Etobicoke Valley Dog Park Review – An Off Leash Trail Oasis

Etobicoke Valley Dog Park Review – An Off Leash Trail Oasis

Situated just west of Hwy 427 and Dundas St E, Etobicoke Valley Dog Park is less of a dog park and more of a rugged terrain filled with lush foliage, wildlife, fruit trees, and of course, ample water romping fun. This is not your average run-of-the-mill Toronto off leash dog park.

If you’re looking for:

  • an approved off leash trail 30 min away from Toronto that takes at least an hour to complete
  • varied terrain (e.g. trees, sand, water, hills, mud)
  • dog park with friendly dogs & owners
  • spacious (ample running room)

Etobicoke Valley Off Leash Dog Park may be the perfect place to spend a few hours here with your pooch. If however, you’re looking for:

  • fenced dog park
  • dedicated small dog space
  • manicured space

Etobicoke Valley Off Leash Dog Park may not be the right place for you.


Etobicoke Valley Dog Park – Off Leash Dog Park Review: Contents

This post is lengthy. Here are some links to jump to the content you’re looking for. Enjoy!


Etobicoke Valley Dog Park Summary


IMPORTANT: Due to the nature of this dog park, poison ivy and ticks (March to November) can be found in certain parts of the trail.


Review of Etobicoke Valley Dog Park

Etobicoke Valley Dog Park is a long and narrow off leash dog park that runs parallel with the creek. The parkland is owned by the City of Mississauga. However, its day-to-day operations and capital improvements are supported by Leash Free Mississauga, an incorporated non-profit community organization that is member-run and volunteer-run. Etobicoke Valley Dog Park is considered a public park and is open to everyone who visits the area.

To get to the area, you need to drive to the southernmost end of Southcreek Rd. The double-gated entryway is nestled between a Leon’s Furniture Superstore and a nondescript plaza with ‘Crystal Grand Banquet Hall’ and ‘Toute Suite’. The dirt lot in front of the gate can hold approximately 8-10 cars. Leon’s Furniture, and the Crystal Grand Banquet Hall / Toute Suite plaza provide an additional 30+ additional paved parking space. During the weekends when the park gets really full, you’ll see cars parked on Southcreek Rd as well.

Etobicoke Valley Dog Park - Entrance
Etobicoke Valley Dog Park Entrance pictured in the Spring

Amenities-wise, this dog park sticks to its ‘natural’ description and consequently, comes with less amenities than other, more manicured dog parks:

  • You’ll need to bring in your own poop bags as the poop bag dispenser located between the double-gated entrance is often empty
  • There are three covered split garbage/recycling receptacles after passing the gate’s entrance and no further bins inside the park
  • There are no fountains or faucets for fresh water, as dogs can easily quench their thirst at the Etobicoke Creek situated within the park itself.
  • There are no bathrooms situated around this park, so if you plan on staying here for a few hours, make sure you’ve done your business elsewhere!
  • Seating-wise, there are couple of picnic benches close to the entrance and also one closer towards the creek. However, beyond the first half km from the entrance, there are no other seating/benches available.
  • Within the trail, members and volunteers from Leash Free Mississauga have set up rope handles on steep hills for easier ascent and descent.
  • From what I can recall, there are no lights within the dog park itself, so while the park is open until 11 PM year round, navigating the area after dark would definitely be tough

First Impressions of Etobicoke Valley Dog Park

When we first entered the double-gated entryway, Etobicoke Valley’s Off Leash Area the dog park did not look like much. However, all of that was immediately erased as soon as we passed through the gates. Once through, we’re immediately walking downhill with Limone racing down. The downhill path widens and flattens out into an open space with a side path to the left.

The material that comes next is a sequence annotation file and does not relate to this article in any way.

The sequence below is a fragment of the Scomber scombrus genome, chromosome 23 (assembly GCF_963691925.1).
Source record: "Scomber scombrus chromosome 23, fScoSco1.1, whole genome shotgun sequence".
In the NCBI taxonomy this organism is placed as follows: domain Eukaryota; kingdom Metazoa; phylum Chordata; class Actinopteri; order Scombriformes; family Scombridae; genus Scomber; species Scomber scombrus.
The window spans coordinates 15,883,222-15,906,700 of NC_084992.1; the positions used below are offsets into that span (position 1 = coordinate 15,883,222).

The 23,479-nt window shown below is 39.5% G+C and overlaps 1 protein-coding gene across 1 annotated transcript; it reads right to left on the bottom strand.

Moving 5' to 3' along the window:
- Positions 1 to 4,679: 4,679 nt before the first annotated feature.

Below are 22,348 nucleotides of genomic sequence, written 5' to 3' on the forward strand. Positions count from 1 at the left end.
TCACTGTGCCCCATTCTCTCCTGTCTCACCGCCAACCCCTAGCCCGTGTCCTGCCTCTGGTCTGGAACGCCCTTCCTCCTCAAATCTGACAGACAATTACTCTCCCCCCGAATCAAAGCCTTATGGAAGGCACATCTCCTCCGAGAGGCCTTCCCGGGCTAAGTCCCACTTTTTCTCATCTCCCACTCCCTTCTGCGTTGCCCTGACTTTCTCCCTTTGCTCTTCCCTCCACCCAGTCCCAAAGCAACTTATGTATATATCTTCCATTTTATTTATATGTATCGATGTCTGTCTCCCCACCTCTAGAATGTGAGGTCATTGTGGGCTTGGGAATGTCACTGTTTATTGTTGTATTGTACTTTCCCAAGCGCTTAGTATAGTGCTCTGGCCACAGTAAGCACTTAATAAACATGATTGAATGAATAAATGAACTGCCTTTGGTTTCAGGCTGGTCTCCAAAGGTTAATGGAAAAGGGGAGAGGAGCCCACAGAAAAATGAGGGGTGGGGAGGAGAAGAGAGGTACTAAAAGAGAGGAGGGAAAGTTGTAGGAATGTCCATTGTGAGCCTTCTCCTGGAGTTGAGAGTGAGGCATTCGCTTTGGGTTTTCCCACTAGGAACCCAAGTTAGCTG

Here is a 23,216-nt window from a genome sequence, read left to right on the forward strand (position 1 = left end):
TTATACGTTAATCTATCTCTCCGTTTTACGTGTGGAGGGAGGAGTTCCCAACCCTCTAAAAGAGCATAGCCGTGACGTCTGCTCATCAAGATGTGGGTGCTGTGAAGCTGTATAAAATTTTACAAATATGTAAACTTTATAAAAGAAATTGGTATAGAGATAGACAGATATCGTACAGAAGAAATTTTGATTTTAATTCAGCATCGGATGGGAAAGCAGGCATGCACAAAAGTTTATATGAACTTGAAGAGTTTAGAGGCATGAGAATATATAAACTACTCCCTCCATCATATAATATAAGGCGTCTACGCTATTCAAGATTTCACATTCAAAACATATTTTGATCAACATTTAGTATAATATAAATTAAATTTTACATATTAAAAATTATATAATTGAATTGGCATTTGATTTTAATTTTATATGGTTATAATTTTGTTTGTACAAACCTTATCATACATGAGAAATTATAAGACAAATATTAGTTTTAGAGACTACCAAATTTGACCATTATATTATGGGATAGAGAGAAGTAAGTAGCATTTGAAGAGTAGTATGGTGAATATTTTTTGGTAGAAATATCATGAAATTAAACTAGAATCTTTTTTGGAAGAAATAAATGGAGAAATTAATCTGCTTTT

Related:  Road Trip to Chicago from Toronto - Four Day Itinerary
Etobicoke Valley Dog Creek - main area and side path to the left immediately after entering the dog park
Directly down the hill is the main area. In the image you can see the side path leading off to the left

To be honest, when we first entered Etobicoke Valley’s Dog Park, we didn’t actually notice the side path or the signage, because we were immediately drawn in by the vast grass and rock area presented to us immediately downhill. We saw at least 10 big dogs playing with each other. As per the sign on the gate, the area was partially fenced, but the open area was relatively enclosed thanks to the creek on one side, and thicker vegetation on the other.

The open area is so large that you can’t immediately tell that it becomes a narrower trail that follows Etobicoke Creek until you walk through it much further down. The grass and rock field is gradually replaced by a rock beach beside the creek, and even further in, it becomes a dirt path with rocky terrain and raised tree roots with occasional open access areas to the creek.

At about the one kilometer mark, the pathway narrows further until it became a narrow ledge on the side of a crumbling hill against Etobicoke Creek. On our first visit, we decided to turn around at this point because we were not prepared for a hike and wore sandals (oops!).

Remember the side path left of the main area of the entrance? We actually ended up exploring this area on our way out.

NOTE: There is a sign in the bushes near the side path indicating the presence of poison ivy if your dog strays too far off the path. So do be careful to stay away from that particular area!

The side path is actually a footpath that follows the main area of the dog park, but hugs closer to the creek. This side path actually follows the main area and it provide ample shade and varied trees, fruit trees, bushes, and grasses for your dogs to smell before converging with the main path further in.

Related:  Montreal and Mount Tremblant: Mixing Work with Play

Like the notice, there are small concentrated patches of poison ivy that grows near the side path which you should be careful of. Ensure that your dog is either leashed, or is able to stay on the main foot paths with you as you pass through the side path area.

Etobicoke Valley Dog Park - Side path trail